8vo., pp. , 264; some pen trials to title page, damp-staining to upper left corner throughout; otherwise a good copy in nineteenth-century half red morocco and marbled boards; marbled endpapers.
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Mirza. A Tragedie, really acted in Persia, in the last Age. Illustrated with historicall Annotations.
First edition of Baron’s last literary endeavour, a violent revenge tragedy influenced by Jonson’s Catiline, mostly in verse, packed with political intrigue, murders ‘and Seraglio’s too’, all fitting subjects for its exotic setting. Not intended for performance, which been impossible during the Commonwealth, it was meant instead to be ‘read and carefully digested’ and is, ‘by the standards of its day, an exceptionally long and elaborate play’ (Birchwood, Staging Islam in England).
Mirza is a virtuous prince whose father, the murderous King Abbas, attempts to assassinate him but relents just as Mirza is being throttled. Alive, but in the palace dungeons, Mirza plots his revenge. Discovering that his daughter, Fatima, is now the favourite of her grandfather Abbas’s immense seraglio, Mirza calls her to his cell and strangles her. After Mirza takes his own life, the grieving Abbas relents of his wickedness before dying.
Besides its colourfully incestuous and bloodthirsty plot, Mirza is notable for the author’s claims to historical authenticity: it is a tragedy ‘really acted in Persia’ – its source being the letters written from Persia by the diplomat Dodmore Cotton, also the source for John Denham’s similar tragedy, The Sophy (1641). The historical ‘truth’ of the play is supported by over two hundred pages of annotations, by which Baron offers the ‘Key to Every Lock’.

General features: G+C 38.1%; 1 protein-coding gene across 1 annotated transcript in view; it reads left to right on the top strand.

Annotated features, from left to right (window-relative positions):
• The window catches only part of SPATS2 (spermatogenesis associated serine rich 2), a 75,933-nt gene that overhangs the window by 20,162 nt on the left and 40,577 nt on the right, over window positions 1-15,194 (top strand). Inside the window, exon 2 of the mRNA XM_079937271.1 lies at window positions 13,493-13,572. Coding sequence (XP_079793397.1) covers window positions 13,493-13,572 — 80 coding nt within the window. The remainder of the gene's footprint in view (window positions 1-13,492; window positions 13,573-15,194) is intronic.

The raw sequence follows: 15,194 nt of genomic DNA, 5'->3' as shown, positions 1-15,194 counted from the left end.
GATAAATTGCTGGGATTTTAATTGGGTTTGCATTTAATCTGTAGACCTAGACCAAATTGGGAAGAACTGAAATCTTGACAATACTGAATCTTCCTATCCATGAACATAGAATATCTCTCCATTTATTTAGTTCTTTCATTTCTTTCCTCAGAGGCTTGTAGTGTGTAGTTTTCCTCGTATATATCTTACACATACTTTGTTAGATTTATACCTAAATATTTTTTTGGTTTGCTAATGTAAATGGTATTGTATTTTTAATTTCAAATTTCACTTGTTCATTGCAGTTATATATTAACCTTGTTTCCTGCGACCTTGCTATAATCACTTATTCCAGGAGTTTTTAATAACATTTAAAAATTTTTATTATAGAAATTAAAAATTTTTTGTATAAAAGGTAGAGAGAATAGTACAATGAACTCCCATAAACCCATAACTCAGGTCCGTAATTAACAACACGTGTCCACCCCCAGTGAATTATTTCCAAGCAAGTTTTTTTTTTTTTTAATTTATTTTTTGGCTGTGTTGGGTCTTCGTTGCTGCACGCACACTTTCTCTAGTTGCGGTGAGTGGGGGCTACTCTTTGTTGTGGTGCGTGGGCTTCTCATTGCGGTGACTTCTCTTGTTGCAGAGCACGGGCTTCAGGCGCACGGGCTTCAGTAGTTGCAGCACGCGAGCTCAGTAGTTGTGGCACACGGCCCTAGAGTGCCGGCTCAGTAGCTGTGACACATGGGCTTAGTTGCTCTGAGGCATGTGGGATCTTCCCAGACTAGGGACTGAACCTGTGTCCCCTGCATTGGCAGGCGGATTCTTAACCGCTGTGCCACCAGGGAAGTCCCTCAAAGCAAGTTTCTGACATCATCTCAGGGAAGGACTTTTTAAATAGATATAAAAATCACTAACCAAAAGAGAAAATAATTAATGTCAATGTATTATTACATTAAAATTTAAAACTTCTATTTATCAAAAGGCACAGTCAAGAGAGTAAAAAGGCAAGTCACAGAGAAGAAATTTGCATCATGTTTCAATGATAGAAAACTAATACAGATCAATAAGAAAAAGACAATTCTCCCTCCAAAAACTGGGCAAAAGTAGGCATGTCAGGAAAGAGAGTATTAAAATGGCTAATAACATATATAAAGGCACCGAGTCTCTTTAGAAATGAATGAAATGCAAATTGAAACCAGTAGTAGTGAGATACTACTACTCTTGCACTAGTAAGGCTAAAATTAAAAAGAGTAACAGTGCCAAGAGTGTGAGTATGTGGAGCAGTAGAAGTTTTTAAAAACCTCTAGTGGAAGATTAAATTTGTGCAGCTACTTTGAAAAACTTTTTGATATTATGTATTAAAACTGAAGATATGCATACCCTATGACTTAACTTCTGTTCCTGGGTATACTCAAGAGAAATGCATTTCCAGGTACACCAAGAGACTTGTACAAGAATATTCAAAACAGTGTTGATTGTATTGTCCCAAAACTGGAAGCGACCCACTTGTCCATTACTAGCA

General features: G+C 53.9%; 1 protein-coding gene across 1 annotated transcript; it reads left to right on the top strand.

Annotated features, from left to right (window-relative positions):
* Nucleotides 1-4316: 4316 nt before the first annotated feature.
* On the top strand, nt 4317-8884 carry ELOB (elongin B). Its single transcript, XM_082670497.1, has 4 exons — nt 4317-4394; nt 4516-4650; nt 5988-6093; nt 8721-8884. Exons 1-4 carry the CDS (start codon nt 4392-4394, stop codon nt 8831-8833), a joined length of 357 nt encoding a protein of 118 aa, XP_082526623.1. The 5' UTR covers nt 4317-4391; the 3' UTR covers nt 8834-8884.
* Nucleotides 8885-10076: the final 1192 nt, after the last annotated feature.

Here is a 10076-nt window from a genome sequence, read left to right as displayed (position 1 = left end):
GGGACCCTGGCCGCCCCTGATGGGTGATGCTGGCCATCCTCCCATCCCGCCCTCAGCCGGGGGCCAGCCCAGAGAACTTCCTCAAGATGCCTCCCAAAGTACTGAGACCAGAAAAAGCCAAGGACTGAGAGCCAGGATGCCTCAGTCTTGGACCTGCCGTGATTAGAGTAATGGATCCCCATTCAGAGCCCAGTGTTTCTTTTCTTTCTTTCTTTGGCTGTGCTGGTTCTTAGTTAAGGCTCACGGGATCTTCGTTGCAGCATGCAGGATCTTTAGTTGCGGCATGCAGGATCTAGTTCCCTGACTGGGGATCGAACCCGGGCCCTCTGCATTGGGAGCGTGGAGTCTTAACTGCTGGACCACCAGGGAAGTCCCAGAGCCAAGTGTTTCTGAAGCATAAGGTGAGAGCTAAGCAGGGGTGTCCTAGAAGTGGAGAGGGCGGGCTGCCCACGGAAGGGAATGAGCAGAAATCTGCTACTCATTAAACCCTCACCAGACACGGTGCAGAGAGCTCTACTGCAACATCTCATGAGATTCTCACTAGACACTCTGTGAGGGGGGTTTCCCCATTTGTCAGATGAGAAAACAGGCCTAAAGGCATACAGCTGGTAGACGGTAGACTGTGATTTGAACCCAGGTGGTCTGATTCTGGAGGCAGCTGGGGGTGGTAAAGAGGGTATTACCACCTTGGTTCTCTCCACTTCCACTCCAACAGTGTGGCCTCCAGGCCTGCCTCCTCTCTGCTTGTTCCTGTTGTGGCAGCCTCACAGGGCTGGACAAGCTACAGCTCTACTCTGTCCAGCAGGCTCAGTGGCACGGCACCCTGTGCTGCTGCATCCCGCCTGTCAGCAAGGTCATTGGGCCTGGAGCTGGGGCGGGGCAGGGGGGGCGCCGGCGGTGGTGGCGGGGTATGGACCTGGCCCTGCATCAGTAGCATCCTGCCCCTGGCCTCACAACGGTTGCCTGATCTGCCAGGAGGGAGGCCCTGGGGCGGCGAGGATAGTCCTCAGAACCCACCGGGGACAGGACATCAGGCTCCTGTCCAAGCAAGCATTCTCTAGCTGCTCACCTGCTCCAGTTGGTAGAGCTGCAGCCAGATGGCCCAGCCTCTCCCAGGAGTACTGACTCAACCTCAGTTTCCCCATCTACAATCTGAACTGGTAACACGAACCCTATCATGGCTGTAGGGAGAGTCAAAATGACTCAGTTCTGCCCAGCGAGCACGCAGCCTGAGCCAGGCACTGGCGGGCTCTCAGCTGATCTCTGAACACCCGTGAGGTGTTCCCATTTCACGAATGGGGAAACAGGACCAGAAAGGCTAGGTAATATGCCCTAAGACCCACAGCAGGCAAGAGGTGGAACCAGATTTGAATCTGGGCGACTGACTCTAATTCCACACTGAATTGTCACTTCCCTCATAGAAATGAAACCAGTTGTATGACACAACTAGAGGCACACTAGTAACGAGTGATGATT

‘It has been stated that, on account of the dedication [in verse, addressed to ‘His Majestie’, i.e. Charles I], this piece must have been published before 1649, but as it was not entered in the Stationers’ Register until 1655, and as the Thomason copy is dated 5th May , that is doubtless the date of publication’ (Pforzheimer).
Pforzheimer 43; Birchwood, p. 74; Greg, II, 744.
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Charles Scowen arrived in Ceylon around 1873 and was initially an assistant to R. Edley, the Commission Agent in Kandy before opening a photographic studio around 1876. By 1885 his photography firm had studios in Colombo and Kandy. Scowen was a later arrival to Ceylon than Skeen and his work is less well-known, but: ‘Much of Scowen’s surviving work displays an artistic sensibility and technical mastery which is often superior to their longer-established competitor. In particular, the botanical studies are outstanding…’ (Falconer, J. and Raheem, I., Regeneration: a reappraisal of photography in Ceylon 1850 –1900, p. 19). In the early 1890s the firm was being run by Mortimer Scowen, a relative of Charles Scowen. By about 1894 the firm’s stock of negatives had been acquired by the ‘Colombo Apothecaries Co Ltd’. This print is likely to have been made in the 1890s from negatives made earlier.